Easter Egg Pops bring a seasonal twist to cake pops and are great fun to make with the kids. Use any cake you have to hand, and let the Easter creativity loose.
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The Story Behind Easter Egg Pops
These Easter Egg Pops were originally inspired by a piece of primary school homework. And without that inspiration, we would never have set to work inventing, making and testing Egg Pops.
When Miss GF was in primary school, the teacher asked the kids to design a new Easter product. The expectation was that the kids design the product using pens and paper and then make a poster to advertise it. Miss GF however, was never going to be content with just a poster. A perfectionist by nature, the product would need to be made, tested and only then, advertised. And absolutely right! How can you possibly promote a product without trying it?
So, these Easter Egg Pops are my daughter’s homework… Her take on a special Easter cake pop. Egg-shaped cake pops that are fun to make with the kids, or just because it’s Easter.
What do you need to make Easter Egg Pops
Easter Egg Pops are not just for gluten free kids. And although pretty messy to make (think: ‘this is really child development’), don’t need much to get from idea to stick.
Like most cake pops, these egg-shaped ones are made with left-over chocolate cake (that happened to be languishing in the freezer)… A little binder (we used honey and coconut cream as it was less sweet and more natural)… Some colourful Candy Melts… And an array of sprinkles and stuff to decorate. There are no big rules… It’s all about creativity and chaos.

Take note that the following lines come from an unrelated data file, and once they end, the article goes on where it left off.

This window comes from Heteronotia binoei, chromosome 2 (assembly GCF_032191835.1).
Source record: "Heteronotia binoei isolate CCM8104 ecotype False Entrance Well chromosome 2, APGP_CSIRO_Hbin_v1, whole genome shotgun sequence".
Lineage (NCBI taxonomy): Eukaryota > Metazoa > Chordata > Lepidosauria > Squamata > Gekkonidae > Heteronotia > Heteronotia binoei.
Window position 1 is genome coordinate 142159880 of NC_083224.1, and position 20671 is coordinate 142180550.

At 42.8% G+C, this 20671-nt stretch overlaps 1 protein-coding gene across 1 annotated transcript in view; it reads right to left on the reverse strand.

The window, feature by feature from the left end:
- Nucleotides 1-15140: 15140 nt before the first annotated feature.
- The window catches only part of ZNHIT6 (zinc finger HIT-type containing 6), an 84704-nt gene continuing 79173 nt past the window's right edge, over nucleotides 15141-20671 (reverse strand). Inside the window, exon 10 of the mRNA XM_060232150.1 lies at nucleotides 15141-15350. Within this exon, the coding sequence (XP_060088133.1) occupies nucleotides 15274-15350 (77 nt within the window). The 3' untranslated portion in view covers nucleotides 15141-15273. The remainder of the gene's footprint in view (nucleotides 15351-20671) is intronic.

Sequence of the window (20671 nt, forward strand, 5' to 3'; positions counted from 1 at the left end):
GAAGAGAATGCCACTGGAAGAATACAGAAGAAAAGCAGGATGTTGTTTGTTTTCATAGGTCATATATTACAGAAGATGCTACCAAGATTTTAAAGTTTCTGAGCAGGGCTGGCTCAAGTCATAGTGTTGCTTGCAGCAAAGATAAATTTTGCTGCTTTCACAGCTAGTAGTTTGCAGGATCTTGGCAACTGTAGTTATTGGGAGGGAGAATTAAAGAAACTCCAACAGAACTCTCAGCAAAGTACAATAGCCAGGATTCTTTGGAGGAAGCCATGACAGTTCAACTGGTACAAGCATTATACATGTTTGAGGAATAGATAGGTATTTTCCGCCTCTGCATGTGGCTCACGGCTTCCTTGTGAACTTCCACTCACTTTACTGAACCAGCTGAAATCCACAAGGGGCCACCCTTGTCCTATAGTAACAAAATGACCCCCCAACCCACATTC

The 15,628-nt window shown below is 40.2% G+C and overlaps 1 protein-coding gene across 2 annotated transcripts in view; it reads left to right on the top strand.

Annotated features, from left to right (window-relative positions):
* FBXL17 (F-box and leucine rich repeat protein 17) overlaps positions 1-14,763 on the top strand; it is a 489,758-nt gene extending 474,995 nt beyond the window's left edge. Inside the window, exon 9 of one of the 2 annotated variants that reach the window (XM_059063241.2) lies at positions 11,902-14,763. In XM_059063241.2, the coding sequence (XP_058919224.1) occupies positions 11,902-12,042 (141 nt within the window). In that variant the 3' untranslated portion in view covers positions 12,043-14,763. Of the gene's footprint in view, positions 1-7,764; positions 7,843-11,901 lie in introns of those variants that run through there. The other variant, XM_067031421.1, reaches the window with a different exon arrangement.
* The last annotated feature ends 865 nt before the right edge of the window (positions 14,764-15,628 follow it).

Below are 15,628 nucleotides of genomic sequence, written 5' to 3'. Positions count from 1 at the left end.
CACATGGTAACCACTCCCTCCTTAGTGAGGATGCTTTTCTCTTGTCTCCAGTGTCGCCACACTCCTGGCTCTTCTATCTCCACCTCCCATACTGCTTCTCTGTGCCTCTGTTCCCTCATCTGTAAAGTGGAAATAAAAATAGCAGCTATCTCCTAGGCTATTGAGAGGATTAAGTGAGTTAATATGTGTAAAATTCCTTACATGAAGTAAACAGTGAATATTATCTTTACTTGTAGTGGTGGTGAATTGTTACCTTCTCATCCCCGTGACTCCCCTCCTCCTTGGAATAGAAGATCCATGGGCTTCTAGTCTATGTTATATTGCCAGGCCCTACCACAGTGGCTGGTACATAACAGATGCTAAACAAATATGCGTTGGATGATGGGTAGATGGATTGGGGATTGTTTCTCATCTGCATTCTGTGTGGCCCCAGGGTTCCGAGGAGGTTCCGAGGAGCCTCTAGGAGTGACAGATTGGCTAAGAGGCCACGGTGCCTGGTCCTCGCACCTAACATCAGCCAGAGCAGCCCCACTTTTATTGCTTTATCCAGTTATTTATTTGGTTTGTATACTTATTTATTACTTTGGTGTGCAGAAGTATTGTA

Any cake (chocolate or otherwise) will do. However, the chocolate cake we used had the perfect cake-pop consistency. It was not only deep, dark and very decadent, but as it contained some ground almonds, also benefitted from extra moistness… Perfect for squishing.
Using coconut cream and honey to bind the cake crumbs was also a good move. Although most cake pop recipes use buttercream frosting, the honey-coconut combination cut down on excessive sweetness. And resulted in the… most… amazing soft, moist, rich, chocolatey interior.
How to make Easter Egg Pops
I’d love to be able to give you some helpful wisdom on this, but there really is none. It’s purely a matter of breaking up cake into crumbs, mixing with something sticky and then carefully rolling and moulding in the hands until you have something resembling an egg.
To be honest (and providing you’re not really that bothered about getting egg-shape perfection), moulding the cake mix is amazingly simple. Even inserting the sticks was a dream with an almost 100% ‘stay’ rate. Candy Melts on the other hand are a pig!
Never having used them before, the coating process was definitely trickier than expected. The melts didn’t really… well… melt! Or certainly not to a lovely runny dipping consistency. In fact, the resulting goo was so thick, it was seriously hard to cover the cake-balls by any other route than smearing over the surface. So that’s ultimately what we did…. Using a pastry brush and little by little, the Easter Egg Pops got covered. Well… Who needs a smooth surface anyway?
I’ve tried using Candy Melts since, but still without runny success. I’m sure there must be a knack to getting the consistency right, but it’s not something that seems to be obvious.